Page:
Draconia is a relatively new figure company brought to us by Jose Jarque, who also brought us Ares Mythologic. The range of figures currently comprises of 30mm and 54mm fantasy figures, the first of which (and the subject of this review) is the 54mm “Lord of War 1”, or “Lord of the North, Brother of the South, East and West, Maestro of the Magic”.
FAN-01 “Lord of War 1” is a 54mm white metal figure sculpted by Phillip Damont with box-art by José M. Palomares. The warrior is portrayed wearing garb with a mixture of Asian influences standing feet astride holding a pole-axe type weapon.
Now I must admit before starting the review proper that despite searching for more background on this range of figures, the only information I could find was on the Draconia website, which unfortunately only presented it in Spanish – not a language I am familiar with, nor was BabelFish particularly helpful in translating it correctly. Thus, although I suspect it is based on an RPG character, I am sadly not able to provide more information on the background of this figure.
What’s in the box?
Figure Fan-01 Lord of War 1, cast in white metal, comes in a kit form consisting of the following six (6) parts: Full figure, excluding forearms;
Left and right forearms excluding hands;
Poleaxe haft with attached hands;
Poleaxe axe head; and
The kit is packaged in a small, clear acetate blister pack. Strangely enough despite there being two pieces of foam in the pack, the parts were not sandwiched between them. Hopefully this little packaging issue was local to the review sample.
The figure is well sculpted by Phillip Damont, but unfortunately while the casting is clean there appears to be slight surface discolouration in the material and the fitment pins and sockets are not as well cast as the rest of the piece. That said, the surface discolouration is superficial and is easily resolved by polishing the piece prior to priming.
The figure proper is a single piece cast consisting of the head, torso, legs and upper arms. This piece is as a whole well rendered. The head is structurally nicely sculpted, although the face appears somewhat devoid of expression – although perhaps that is the sculptor’s intention. The head-covering flows convincingly from the head over the rear of the shoulder armour, and the circlet some finely rendered detail on the forehead. The only flaw I can pick up with regards to the head is a miniscule seam line along the right side of the headdress. This is indeed such a small flaw that I would have missed it had I not been looking with a critical eye.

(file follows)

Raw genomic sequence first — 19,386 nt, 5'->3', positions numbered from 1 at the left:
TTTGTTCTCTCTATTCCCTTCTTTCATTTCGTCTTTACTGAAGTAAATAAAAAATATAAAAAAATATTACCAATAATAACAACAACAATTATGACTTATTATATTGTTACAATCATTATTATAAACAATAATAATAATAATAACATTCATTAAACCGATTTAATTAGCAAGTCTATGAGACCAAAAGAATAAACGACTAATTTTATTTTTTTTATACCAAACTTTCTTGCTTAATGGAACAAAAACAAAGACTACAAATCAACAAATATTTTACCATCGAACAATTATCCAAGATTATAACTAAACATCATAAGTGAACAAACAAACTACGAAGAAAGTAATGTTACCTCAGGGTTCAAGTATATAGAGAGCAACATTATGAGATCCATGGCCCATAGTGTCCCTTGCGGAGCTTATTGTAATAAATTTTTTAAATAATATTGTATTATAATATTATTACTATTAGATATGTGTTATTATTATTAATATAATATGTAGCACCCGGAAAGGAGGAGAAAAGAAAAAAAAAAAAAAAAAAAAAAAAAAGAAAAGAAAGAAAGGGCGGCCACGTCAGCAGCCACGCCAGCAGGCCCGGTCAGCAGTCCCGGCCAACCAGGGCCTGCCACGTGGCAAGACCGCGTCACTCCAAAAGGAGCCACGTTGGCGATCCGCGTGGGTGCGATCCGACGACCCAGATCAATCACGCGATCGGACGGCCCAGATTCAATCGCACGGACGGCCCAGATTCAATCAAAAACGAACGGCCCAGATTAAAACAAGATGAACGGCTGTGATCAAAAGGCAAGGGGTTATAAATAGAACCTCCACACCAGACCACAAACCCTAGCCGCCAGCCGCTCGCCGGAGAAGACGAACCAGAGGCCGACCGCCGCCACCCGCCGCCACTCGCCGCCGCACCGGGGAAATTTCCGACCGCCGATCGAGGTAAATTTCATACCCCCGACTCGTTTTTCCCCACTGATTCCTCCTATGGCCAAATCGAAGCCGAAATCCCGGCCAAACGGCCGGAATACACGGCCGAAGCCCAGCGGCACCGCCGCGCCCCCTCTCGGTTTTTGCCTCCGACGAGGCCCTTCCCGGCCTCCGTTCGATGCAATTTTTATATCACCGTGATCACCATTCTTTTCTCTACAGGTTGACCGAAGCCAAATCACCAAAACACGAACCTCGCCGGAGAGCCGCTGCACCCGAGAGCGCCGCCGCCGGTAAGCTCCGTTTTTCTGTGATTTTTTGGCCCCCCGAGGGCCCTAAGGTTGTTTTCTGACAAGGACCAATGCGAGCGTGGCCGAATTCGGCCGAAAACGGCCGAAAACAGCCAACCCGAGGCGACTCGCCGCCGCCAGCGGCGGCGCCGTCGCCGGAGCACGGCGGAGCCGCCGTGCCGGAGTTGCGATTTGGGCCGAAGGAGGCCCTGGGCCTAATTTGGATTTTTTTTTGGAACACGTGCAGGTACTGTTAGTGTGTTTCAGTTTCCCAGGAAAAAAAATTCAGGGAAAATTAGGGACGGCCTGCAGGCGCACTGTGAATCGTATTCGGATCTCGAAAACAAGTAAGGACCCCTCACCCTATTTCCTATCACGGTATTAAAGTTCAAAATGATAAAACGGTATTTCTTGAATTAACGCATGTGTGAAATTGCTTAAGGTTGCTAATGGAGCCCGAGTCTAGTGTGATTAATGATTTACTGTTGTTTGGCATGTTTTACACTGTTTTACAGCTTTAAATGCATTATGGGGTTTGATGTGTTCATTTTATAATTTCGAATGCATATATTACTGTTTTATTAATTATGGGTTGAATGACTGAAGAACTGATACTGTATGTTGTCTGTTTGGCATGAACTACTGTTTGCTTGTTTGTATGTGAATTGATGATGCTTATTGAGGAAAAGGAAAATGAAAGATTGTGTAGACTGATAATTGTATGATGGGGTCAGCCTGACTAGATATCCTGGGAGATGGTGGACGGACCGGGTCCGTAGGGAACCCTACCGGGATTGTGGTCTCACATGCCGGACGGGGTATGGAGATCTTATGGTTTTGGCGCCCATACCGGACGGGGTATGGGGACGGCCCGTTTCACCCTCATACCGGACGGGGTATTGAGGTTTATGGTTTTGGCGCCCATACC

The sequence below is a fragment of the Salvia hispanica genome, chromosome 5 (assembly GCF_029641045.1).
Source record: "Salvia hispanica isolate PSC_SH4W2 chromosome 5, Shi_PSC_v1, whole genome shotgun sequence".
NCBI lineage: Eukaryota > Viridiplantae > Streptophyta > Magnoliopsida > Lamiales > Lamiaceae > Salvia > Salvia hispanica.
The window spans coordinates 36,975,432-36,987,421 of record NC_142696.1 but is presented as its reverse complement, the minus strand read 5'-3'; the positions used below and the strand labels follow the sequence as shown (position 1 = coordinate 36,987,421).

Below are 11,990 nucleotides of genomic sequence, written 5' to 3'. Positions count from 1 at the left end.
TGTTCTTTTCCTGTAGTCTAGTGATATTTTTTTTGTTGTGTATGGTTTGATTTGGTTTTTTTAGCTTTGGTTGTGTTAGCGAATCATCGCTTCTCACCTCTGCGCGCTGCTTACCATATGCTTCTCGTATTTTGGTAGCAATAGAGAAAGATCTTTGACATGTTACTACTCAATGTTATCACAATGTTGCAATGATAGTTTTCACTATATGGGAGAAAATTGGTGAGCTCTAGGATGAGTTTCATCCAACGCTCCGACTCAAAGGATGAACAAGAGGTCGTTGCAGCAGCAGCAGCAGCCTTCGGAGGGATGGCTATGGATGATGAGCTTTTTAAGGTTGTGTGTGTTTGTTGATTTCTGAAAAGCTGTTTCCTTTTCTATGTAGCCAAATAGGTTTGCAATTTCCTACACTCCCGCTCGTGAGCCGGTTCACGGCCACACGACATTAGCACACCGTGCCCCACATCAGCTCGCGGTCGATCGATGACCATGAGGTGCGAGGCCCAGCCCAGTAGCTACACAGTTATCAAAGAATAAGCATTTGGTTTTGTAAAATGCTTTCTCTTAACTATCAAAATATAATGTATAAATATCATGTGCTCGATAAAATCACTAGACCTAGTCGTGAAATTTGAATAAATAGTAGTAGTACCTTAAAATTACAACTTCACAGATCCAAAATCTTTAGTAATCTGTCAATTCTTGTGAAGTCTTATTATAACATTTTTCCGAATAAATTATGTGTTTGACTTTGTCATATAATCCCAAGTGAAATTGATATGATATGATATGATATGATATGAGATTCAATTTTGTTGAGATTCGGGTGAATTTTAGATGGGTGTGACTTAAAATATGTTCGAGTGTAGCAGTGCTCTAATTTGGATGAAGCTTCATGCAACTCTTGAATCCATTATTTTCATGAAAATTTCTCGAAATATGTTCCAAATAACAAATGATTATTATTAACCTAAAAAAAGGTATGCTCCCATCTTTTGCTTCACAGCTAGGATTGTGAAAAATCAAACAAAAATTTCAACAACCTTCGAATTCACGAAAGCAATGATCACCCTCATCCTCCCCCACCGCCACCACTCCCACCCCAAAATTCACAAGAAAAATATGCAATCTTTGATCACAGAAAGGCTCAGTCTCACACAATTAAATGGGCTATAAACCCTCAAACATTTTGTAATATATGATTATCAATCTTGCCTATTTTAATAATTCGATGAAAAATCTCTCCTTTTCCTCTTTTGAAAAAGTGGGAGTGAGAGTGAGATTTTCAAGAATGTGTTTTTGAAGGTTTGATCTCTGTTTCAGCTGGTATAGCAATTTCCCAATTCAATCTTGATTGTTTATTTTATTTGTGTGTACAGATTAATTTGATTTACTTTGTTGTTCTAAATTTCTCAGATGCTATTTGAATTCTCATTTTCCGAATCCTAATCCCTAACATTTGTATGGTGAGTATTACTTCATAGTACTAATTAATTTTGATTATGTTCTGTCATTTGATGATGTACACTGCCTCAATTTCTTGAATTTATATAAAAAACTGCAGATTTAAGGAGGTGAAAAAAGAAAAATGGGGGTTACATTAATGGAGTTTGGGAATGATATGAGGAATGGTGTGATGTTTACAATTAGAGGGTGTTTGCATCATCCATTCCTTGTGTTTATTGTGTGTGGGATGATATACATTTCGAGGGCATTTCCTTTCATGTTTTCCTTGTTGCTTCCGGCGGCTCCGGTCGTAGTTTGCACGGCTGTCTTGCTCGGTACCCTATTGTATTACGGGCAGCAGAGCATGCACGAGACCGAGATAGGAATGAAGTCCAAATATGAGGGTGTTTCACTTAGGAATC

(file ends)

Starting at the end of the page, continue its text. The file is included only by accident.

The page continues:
The rest of the figure proper is similarly sculpted and cast: well detailed and cleanly cast. The drapery of the various layers of cloth appears quite realistic. The sculptor has elected to place many detail lines for symbols and to reinforce clear divisions between the symbols and surrounding cloth. The only criticism I have of the torso itself is that in my opinion the waist is too narrow considering the various layers the figure appears to be wearing.
As I have mentioned, the casting on this figure is generally quite clean. The only seam lines I could find were very fine ones that run down the sides of the figure, no doubt due to the two-piece mould the casters used. These are easily addressed with some fine grit sandpaper.
The receiving sockets for the arms are not as cleanly cast as the rest of the figure, and those on the left arm in particular appear slightly malformed. This can be solved fairly painlessly by drilling out the sockets using a pin-vice. A little bit of clean-up is also required to the pins on the feet, as there is a bit of heavy flash around them (the pins).
The right and left forearms are well cast, and it is difficult to differentiate between the two. The pins may require slight clean-up in order to fit correctly. The wrist sockets are sharp contrast are cleanly cast.
The hands are cast closed around the haft of the weapon. The hands are very nicely rendered, and well-defined. The haft itself features a pike at its base and a sort of plume around the top just under the head. As seen in the attached photographs the haft arrived bent. Fortunately the soft white metal is quite pliable and it was easily (and gently) straightened.
The final part, the axe-head, is fairly well detailed although I do feel it oversized given the thickness of the haft and the size/scale of the figure itself. That said: this is a fantasy piece. The casting requires only minor clean-up.
The groundwork/base provided with the kit, which despite the slate-type relief, is in my opinion rather plain. It is definitely recommended that modellers enhance the groundwork for better presentation.
Draconia’s “Lord of War 1” is a well sculpted figure which will provide for an interesting subject to figure painters due to the freedom of the palette.
The casting is generally quite clean, and those issues that do exist can easily be remedied – and are quite frankly even present on more expensive figures.
Draconia’s “Lord of War 1” is competively priced at £13.70 (GBP) from El Greco Miniatures, which is less than similar 54mm white metal fantasy offerings from the established European figure houses. This good value for money figure will make for an entertaining piece to paint, and it will be interesting to see the various colour schemes appearing on the forums, at clubs and competitions alike.
Historicus Forma thanks El Greco Miniatures, who supplied the sample on behalf of Draconia for the purpose of this review.